Select the proper advanced permissions for the user and click the OK button. For more details about each advanced permission type, please refer to the previous chapter.

Choosing Advanced Permissions

You will now see the advanced permissions assigned on the Advanced Security Settings page. Click the OK button to complete the process.

View of Advanced Permissions Set for FSV_Change group

How to Disable Inheritance

You can disable inheritance for any given file or folder by going to the Security tab within the properties of that file/folder and clicking on Advanced followed by Disable inheritance.

Disabling inheritance and replacing child object permissions in the Advanced Security Settings tab

In next step you have to choose one of the following options. The first option Convert inherited permissions into explicit permissions on this object will copy all inherited permissions and set them explicitly on this level. This would be the same as if you set all of these permissions manually.

The second option Remove all inherited permissions from this object will remove any permissions. You must be aware that you have to set permissions now by your own. Otherwise no permissions will be set on this folder anyway.

Block Inheritance Settings

When administrators and users start changing permissions regularly, some files or folders can become inaccessible to users and groups that should have access. For this reason, you can, at any time, go back to the default inherited state by choosing Replace all child object permission entries with inheritable permission entries from this object as seen in next image.

Advanced Security Settings

How to Override Folder Permissions with File Permissions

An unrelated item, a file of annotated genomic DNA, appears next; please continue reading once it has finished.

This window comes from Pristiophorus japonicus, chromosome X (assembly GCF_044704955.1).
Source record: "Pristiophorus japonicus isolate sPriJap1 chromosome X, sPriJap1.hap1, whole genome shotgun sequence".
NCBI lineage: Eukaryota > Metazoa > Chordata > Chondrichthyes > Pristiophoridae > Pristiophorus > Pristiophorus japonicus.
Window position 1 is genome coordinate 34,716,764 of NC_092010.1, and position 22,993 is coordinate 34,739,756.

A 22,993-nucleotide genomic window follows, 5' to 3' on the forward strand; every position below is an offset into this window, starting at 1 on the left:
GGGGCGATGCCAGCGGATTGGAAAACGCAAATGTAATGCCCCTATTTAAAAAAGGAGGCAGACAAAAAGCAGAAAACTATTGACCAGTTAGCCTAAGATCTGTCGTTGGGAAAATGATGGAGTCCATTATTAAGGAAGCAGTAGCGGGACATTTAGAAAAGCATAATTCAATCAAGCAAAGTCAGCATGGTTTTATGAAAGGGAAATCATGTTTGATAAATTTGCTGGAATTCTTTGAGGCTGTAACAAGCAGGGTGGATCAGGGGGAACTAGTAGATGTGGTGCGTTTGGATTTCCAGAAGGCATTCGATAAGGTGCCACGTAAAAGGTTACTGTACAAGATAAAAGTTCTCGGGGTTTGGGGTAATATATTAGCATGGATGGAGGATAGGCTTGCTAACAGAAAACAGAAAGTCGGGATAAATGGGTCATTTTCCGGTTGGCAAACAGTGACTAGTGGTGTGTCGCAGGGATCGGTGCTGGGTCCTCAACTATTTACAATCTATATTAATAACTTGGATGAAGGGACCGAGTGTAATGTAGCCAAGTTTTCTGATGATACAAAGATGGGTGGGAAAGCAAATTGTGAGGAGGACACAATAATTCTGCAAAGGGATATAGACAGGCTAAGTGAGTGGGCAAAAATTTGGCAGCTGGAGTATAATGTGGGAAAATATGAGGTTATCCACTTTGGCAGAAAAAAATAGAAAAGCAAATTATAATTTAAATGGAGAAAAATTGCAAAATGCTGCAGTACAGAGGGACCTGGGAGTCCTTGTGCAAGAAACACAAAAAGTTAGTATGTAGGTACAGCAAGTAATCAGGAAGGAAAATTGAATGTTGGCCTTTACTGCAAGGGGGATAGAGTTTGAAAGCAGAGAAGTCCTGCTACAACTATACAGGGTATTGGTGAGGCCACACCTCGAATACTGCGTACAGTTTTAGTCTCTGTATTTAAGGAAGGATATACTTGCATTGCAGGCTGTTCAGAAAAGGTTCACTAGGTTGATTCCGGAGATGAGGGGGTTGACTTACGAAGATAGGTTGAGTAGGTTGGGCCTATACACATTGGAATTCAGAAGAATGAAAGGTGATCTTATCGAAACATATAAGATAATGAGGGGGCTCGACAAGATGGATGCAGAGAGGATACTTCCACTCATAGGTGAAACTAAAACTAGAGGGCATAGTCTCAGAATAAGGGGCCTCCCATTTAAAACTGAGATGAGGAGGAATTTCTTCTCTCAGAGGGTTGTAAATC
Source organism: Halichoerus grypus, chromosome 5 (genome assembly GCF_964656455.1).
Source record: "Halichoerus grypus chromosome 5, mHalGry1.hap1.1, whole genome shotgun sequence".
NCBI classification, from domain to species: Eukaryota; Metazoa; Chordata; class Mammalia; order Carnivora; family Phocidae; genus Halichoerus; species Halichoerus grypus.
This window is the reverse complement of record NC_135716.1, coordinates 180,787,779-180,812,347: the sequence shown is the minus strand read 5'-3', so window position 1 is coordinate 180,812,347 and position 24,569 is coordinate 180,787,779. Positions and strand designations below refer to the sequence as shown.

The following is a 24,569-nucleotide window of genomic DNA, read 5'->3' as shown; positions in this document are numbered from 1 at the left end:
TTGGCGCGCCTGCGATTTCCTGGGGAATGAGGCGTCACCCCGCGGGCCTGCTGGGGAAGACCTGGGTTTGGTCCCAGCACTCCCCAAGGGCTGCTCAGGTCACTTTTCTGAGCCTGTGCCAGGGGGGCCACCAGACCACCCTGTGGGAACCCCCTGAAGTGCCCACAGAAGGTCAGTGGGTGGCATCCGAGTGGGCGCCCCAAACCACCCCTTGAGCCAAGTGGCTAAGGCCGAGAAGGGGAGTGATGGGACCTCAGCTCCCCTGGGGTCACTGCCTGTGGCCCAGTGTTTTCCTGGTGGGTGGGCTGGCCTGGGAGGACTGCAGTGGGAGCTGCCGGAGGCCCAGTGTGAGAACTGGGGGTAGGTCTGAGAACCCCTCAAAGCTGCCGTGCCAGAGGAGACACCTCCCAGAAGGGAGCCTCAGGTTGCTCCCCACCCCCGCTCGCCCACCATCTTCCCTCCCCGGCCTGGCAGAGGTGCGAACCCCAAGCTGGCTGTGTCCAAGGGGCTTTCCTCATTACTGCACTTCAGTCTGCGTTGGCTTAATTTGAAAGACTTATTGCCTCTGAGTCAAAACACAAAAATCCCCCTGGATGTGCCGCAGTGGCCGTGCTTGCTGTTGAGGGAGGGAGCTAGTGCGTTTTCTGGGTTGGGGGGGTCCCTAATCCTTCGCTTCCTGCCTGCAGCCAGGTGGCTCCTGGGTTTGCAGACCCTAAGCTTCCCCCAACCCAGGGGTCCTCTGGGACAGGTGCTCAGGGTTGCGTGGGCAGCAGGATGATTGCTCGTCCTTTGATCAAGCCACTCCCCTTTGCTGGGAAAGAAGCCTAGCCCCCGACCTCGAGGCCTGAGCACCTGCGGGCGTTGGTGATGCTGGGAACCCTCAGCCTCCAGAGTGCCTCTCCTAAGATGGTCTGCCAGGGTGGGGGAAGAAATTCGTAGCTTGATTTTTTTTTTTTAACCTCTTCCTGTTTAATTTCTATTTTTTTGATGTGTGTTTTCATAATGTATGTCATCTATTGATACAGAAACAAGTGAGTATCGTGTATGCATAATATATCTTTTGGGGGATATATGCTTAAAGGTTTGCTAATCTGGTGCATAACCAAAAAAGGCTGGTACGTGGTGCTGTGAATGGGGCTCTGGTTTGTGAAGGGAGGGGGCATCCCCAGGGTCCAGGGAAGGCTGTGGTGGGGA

It is possible to override access to a file within a folder that you do not have access to. In our example, let’s say that you do not have access to “MyFolder”, but there is a specific file within MyFolder called “MyFile” that you need access to. You can receive access to only this specific file if you use the “Bypass Traverse Checking” security setting permission.

Bypass Traverse Checking is a setting that is assigned through Group Policy Settings. Therefore, we won’t cover it in detail in this article.

How to Override Folder Permissions with Deny Permission

It is possible to override any permissions with a Deny Permission. In our example, lets say that you do have modify access to “MyFolder” because of your membership in a specific security group, and you are a member of a group that is denying permissions to a specific file in that folder, you will not get access to this file.

Denying permissions overrides any other permissions a user might have. Consider, this is not the recommended method of controlling access to resources.

Example with Deny Permissions

In Figure above:

  • John is member of Group Sales_W and Group Sales_File2_DW.
  • For folder Sales John will inherit Write permissions from Group Sales_W.
  • And John will inherit Deny Write permissions for File2 from Group Sales_File2_DW.

The results are:

  • John can read and write to File1.
  • He can also read File2, but cannot write to this file because he is a member of Group Sales_File2_DW, which grants Deny Write permission to this file.